# Solving Cases of Missing Volts

Therefore, by using Ohm’s Law, we can figure the voltage drop of the wire (Vw) and the voltage drop of the device (Vd) by E = IR where I is Ic and R is the resistance of the device. (Note: Not sure what the operating current of a device is when specs say it is 12V @ 500ma? Then apply Ohm’s Law of R = E/I or in this case 24 ohms.)

So overall we will be looking at Kirchoff’s law for this simple circuit. Therefore, the Vs = Vw + Vd. I have some bits of data that will help me. The resistance of the wire is fairly constant and will be rated in ohms/length and the resistance of the device is either given or easily calculated as shown in note above.

So now using E = IR, I can find the voltage drop for each device. If the current is high enough and the wire run long enough, the wire can drop so much voltage that the device will not have enough voltage to operate properly. The wire’s high resistance has stolen enough voltage; remember, Vs = Vw + Vd or VD = VS-Vw.

How can I resolve this problem? One way would be to rewire with a heavier gauge wire, which would provide lower resistance and circuit voltage drop. Another way would be to move the power supply closer to the door device and reducing the length of wire and its resistance.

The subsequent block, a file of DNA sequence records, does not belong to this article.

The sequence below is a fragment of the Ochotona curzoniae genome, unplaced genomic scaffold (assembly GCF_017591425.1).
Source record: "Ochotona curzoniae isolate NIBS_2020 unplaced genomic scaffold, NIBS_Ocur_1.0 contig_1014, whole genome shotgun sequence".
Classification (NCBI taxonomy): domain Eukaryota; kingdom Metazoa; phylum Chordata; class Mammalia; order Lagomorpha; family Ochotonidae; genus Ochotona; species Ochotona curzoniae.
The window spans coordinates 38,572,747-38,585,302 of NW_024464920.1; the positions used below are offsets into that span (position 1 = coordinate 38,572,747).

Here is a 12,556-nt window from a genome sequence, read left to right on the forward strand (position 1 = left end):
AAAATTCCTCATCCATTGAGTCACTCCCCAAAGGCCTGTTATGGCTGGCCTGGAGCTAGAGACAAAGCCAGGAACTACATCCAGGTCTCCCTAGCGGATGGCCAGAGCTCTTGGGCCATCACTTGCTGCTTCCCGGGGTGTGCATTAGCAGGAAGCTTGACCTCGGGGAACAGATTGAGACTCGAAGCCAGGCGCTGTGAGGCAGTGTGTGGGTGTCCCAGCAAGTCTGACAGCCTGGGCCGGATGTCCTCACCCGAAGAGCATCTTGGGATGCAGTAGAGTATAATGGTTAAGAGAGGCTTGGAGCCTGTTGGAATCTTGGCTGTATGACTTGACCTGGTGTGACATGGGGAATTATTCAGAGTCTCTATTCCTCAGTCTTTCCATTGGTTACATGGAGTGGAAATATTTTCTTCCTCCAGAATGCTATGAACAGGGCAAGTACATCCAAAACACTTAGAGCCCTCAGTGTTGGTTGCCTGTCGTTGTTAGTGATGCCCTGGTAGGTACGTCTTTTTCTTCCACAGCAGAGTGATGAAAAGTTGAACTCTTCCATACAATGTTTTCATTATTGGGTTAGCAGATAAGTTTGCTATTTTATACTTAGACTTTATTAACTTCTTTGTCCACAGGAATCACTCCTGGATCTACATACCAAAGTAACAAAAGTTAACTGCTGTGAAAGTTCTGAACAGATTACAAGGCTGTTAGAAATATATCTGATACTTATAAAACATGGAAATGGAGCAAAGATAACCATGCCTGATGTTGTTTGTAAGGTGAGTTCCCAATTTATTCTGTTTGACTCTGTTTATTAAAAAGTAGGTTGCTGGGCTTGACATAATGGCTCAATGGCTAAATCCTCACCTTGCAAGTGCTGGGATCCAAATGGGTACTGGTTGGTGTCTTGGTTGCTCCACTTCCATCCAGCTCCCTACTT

This is the reason you see many door access power supplies found close to the door. The often high current surges needed for these devices will create a large voltage drop on the cable so the distance of the cable needs to be short. Also, remember that a poor electrical connection in your circuit can cause high resistance and, therefore, a large voltage drop as well. So make sure you have good connections in your alarm circuit.

There you have it. Knowing how voltage drops in cabling affect the performance of various devices will make for a smarter technician and a better performing system.

Tech Talk Tool Tip

[IMAGE]11883[/IMAGE]

Manufacturers are constantly listening to the feedback from techs in the field. Altronix realizes that all devices are universally neither 12V nor 24V, and has come up with the VR3T-VR4T converter devices.

These products are handy when you are faced with having to apply a 12VDC device in an existing 24VDC circuit. I like simple devices like this as they can save you time and money without having to adapt on the fly to both technologies.
Thanks, Altronix!